Autumn 2014 Special Offer


For the remainder of this year, CompChem Solutions can offer a fixed-price, discounted rate for computational druggability assessment of new targets. The assessment will include:

  • Gene family classification
  • Sequence comparison, leading to identification of available homologous protein targets already reported as amenable to small molecule approaches
  • Sourcing of any known structural information on the target or its sequence homologues
  • Literature searches to establish previous research into the structure, function or activity pharmacophore of the target
  • Possible construction of a homology model and identification of potentially druggable sites (where appropriate)
  • Use of computational tools to predict likely druggability

Contact CompChem Solutions for prices and further information.


Prediction of Cytochrome P450 Mediated Metabolism using SMARTCyp and StarDrop

Patrik Rydberg, Optibrium Ltd

Just before going to press, we received the devastating news about Patrik Rydberg, who so kindly contributed an atricle about his SMARTCyp methodology for this newsletter a couple of weeks ago.  Prior to joining Optibrium, Patrik had a highly successful academic career at the University of Copenhagen where he undertook pioneering research into prediction of metabolism.  We are indebted to Patrik for his enormous contribution to the field of computational ADMET prediction, and our thoughts are with his family at this time.  As a mark of respect for Patrik and his work, we would like to dedicate this edition of the newsletter to his memory.

75% of all drugs are metabolized by enzymes belonging to the cytochrome P450 family. To predict where metabolism will occur on a compound during this process, there are several prediction models available, both free (e.g. SMARTCyp) and commercial (e.g. StarDrop).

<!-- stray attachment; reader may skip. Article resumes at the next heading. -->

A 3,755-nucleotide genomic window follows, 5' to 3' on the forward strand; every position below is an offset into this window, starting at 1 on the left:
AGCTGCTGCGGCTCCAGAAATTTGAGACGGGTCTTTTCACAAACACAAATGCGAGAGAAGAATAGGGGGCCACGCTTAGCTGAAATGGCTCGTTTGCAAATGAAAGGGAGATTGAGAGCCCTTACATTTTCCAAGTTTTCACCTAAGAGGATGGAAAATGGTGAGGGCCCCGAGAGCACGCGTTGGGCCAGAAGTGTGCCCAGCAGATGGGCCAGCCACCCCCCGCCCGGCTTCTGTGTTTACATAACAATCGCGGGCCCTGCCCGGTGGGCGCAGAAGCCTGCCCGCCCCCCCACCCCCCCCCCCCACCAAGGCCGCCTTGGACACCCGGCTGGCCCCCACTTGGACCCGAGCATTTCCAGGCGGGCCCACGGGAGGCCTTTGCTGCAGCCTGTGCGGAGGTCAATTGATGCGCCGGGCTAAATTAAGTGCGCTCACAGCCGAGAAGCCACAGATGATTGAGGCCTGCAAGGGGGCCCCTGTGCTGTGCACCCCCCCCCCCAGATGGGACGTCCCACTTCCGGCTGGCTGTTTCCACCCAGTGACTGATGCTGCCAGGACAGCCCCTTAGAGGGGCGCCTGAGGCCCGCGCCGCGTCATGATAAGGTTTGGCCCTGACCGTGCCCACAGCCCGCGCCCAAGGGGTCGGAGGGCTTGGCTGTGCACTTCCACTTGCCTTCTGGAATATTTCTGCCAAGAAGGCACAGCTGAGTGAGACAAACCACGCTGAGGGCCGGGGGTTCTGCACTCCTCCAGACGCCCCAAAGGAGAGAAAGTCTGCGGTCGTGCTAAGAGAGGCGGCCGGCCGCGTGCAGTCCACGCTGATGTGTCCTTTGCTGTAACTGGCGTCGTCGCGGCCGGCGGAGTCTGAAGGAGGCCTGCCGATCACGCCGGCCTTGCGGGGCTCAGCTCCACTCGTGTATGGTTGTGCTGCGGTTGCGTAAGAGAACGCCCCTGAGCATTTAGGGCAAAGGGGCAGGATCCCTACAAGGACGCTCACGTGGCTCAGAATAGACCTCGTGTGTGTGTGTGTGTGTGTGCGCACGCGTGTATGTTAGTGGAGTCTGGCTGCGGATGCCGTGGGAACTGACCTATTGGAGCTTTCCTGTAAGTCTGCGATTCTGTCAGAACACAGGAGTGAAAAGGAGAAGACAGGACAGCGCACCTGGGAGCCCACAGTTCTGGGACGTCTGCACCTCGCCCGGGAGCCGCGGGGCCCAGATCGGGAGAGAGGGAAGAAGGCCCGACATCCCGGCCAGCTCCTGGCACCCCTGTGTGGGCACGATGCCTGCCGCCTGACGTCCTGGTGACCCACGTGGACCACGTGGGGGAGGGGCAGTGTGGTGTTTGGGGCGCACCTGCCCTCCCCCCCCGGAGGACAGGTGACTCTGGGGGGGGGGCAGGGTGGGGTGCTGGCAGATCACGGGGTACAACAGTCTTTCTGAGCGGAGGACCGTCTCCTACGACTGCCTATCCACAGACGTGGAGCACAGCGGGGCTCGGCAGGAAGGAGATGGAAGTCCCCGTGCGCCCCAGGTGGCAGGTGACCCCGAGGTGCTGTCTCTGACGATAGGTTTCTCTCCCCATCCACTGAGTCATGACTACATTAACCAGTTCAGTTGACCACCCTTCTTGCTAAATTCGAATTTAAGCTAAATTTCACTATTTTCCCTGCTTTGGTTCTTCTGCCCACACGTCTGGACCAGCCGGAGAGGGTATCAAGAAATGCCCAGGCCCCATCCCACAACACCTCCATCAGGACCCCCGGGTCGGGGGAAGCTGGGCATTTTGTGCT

In principle, to predict which sites on a molecule that are most likely to be oxidized by a P450 enzyme, we need to calculate the reactivity of each atom and the likelihood that the molecule will bind in an orientation that puts this atom close to the heme group at the bottom of the active site, where the chemical reactions take place.

Before joining Optibrium, I was employed at the University of Copenhagen where I developed SMARTCyp, a model depending only on 2D structures and fragment matching. This assigns reactivity to a potential site of metabolism by matching fragments against a library for which highly accurate transition state energies have been precomputed, using density functional theory; a site’s accessibility is determined using a few simple 2D descriptors and 2D pharmacophores. StarDrop, on the other hand, computes the reactivities on-the-fly using semiempirical AM1 calculations and uses more extensive descriptors to assess the accessibilities. While the advantage of SMARTCyp is its speed and robustness, the advantages of StarDrop are that substituent effects are properly handled and that changes within a chemical series can be followed by doing a calculation for each compound (SMARTCyp will often assign the same scores to atoms in similar compounds).

The current research at Optibrium involves taking the best parts of SMARTCyp and integrating these into StarDrop, as well as extending the P450 models in StarDrop to additional P450 isoforms. A common limitation of most metabolism prediction models is that they only predict which site will be oxidized and not what metabolite will be formed. While the rules for predicting the metabolites formed by metabolism at a site are straightforward in the majority of cases, we are interested in exploring the mechanisms that give rise to less common products, particularly the formation of reactive metabolites. We are researching the possibility to extend StarDrop with such models, as well as methods for predicting which isoforms will contribute to the metabolism of a compound.